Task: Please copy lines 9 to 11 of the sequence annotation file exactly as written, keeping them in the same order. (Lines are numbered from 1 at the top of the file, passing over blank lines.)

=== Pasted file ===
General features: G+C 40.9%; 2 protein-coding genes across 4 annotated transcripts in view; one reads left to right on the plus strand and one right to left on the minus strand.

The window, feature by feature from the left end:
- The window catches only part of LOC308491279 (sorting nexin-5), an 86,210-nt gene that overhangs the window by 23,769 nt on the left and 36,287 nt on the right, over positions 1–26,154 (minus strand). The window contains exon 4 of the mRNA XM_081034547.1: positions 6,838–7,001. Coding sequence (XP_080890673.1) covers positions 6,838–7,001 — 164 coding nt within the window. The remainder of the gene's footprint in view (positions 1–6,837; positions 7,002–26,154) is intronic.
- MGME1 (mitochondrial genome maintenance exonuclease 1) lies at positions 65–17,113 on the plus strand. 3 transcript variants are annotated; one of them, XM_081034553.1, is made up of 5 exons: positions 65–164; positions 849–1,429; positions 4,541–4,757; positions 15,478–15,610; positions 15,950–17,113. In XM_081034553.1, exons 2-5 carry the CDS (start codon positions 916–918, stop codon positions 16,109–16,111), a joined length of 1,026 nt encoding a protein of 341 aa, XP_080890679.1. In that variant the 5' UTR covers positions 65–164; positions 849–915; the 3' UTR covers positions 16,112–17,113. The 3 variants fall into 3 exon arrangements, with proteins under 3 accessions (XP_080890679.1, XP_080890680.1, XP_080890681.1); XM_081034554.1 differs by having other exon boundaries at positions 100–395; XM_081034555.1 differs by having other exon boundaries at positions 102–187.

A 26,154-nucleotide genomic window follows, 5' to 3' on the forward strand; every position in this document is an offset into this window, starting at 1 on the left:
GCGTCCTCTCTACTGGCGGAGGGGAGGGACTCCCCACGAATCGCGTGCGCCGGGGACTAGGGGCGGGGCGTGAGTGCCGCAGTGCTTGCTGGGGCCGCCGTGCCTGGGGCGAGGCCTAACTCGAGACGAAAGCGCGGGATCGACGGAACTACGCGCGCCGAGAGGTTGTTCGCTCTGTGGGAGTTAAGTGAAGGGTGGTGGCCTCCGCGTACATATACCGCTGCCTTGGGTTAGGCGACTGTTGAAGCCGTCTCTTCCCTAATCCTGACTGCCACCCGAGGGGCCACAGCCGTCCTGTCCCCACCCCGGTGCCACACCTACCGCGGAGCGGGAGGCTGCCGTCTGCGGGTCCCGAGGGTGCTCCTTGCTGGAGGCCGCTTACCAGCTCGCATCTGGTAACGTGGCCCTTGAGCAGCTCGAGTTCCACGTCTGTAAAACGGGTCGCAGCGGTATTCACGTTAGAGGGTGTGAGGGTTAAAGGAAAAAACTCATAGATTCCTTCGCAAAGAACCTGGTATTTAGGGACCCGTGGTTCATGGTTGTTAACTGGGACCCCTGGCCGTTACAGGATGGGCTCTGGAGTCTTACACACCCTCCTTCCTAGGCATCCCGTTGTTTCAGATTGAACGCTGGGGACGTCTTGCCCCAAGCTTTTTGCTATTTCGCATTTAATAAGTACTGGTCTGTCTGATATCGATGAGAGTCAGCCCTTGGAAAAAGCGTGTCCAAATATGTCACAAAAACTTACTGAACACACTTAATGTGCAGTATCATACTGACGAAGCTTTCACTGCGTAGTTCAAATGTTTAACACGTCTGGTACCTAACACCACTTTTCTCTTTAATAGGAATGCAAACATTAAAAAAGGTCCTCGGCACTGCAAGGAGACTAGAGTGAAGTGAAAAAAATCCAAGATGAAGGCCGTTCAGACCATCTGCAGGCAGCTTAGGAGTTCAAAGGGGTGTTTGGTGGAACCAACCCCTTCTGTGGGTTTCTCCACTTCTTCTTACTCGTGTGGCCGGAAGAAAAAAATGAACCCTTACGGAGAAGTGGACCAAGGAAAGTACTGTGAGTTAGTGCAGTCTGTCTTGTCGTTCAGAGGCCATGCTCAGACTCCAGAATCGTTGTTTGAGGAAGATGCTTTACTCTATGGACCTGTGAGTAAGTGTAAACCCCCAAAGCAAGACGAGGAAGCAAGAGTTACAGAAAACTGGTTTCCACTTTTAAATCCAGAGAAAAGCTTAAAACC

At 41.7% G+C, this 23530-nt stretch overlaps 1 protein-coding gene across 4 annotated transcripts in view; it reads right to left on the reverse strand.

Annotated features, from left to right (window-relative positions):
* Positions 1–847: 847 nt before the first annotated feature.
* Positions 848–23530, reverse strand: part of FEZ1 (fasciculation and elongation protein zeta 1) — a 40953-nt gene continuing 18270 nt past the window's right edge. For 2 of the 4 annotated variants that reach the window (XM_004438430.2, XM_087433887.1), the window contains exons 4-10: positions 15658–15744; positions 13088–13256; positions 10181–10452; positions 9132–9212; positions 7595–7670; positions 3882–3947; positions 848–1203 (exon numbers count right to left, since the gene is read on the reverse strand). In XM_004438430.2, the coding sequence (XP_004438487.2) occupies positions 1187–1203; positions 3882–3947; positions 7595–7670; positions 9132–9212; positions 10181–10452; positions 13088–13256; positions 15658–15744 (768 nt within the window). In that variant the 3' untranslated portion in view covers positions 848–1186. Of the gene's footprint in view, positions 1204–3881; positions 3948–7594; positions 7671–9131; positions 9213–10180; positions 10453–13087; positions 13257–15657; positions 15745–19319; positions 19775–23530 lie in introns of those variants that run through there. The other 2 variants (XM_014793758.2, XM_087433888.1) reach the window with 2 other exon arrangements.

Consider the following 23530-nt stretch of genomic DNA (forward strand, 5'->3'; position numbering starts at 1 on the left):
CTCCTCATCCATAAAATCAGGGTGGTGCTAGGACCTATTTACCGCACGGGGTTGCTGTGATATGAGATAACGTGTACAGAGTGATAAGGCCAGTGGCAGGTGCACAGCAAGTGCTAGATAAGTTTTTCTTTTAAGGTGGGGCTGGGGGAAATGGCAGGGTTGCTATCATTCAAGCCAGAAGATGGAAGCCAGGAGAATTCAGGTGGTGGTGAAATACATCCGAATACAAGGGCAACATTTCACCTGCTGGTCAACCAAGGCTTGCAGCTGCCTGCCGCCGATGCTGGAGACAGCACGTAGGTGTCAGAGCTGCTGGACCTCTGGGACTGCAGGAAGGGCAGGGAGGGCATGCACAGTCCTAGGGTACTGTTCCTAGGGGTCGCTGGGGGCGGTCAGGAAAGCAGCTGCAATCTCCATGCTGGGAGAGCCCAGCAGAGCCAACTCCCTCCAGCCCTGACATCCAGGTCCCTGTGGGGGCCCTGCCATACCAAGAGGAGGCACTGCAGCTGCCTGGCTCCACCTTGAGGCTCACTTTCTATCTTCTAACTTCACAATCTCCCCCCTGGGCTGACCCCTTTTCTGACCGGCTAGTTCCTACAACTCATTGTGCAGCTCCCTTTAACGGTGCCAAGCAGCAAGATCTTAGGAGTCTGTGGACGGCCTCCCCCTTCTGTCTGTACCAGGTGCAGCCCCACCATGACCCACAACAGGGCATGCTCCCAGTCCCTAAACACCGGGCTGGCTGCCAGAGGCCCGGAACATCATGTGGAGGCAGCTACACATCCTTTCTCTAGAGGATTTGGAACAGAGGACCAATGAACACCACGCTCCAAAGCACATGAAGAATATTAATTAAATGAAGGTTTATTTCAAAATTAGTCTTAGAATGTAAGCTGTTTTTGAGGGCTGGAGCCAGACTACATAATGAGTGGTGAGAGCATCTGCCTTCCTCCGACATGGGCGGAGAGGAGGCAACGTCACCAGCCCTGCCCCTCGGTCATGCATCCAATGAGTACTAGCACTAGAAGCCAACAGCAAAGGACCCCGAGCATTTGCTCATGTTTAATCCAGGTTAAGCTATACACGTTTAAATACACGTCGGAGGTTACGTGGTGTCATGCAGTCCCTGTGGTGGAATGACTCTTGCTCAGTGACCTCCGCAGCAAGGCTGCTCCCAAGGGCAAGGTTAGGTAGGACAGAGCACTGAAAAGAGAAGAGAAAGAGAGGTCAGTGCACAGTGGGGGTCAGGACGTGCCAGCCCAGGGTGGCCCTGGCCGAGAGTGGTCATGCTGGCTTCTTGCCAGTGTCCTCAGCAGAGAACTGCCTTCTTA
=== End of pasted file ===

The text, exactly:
* Positions 1–847: 847 nt before the first annotated feature.
* Positions 848–23530, reverse strand: part of FEZ1 (fasciculation and elongation protein zeta 1) — a 40953-nt gene continuing 18270 nt past the window's right edge. For 2 of the 4 annotated variants that reach the window (XM_004438430.2, XM_087433887.1), the window contains exons 4-10: positions 15658–15744; positions 13088–13256; positions 10181–10452; positions 9132–9212; positions 7595–7670; positions 3882–3947; positions 848–1203 (exon numbers count right to left, since the gene is read on the reverse strand). In XM_004438430.2, the coding sequence (XP_004438487.2) occupies positions 1187–1203; positions 3882–3947; positions 7595–7670; positions 9132–9212; positions 10181–10452; positions 13088–13256; positions 15658–15744 (768 nt within the window). In that variant the 3' untranslated portion in view covers positions 848–1186. Of the gene's footprint in view, positions 1204–3881; positions 3948–7594; positions 7671–9131; positions 9213–10180; positions 10453–13087; positions 13257–15657; positions 15745–19319; positions 19775–23530 lie in introns of those variants that run through there. The other 2 variants (XM_014793758.2, XM_087433888.1) reach the window with 2 other exon arrangements.

Consider the following 23530-nt stretch of genomic DNA (forward strand, 5'->3'; position numbering starts at 1 on the left):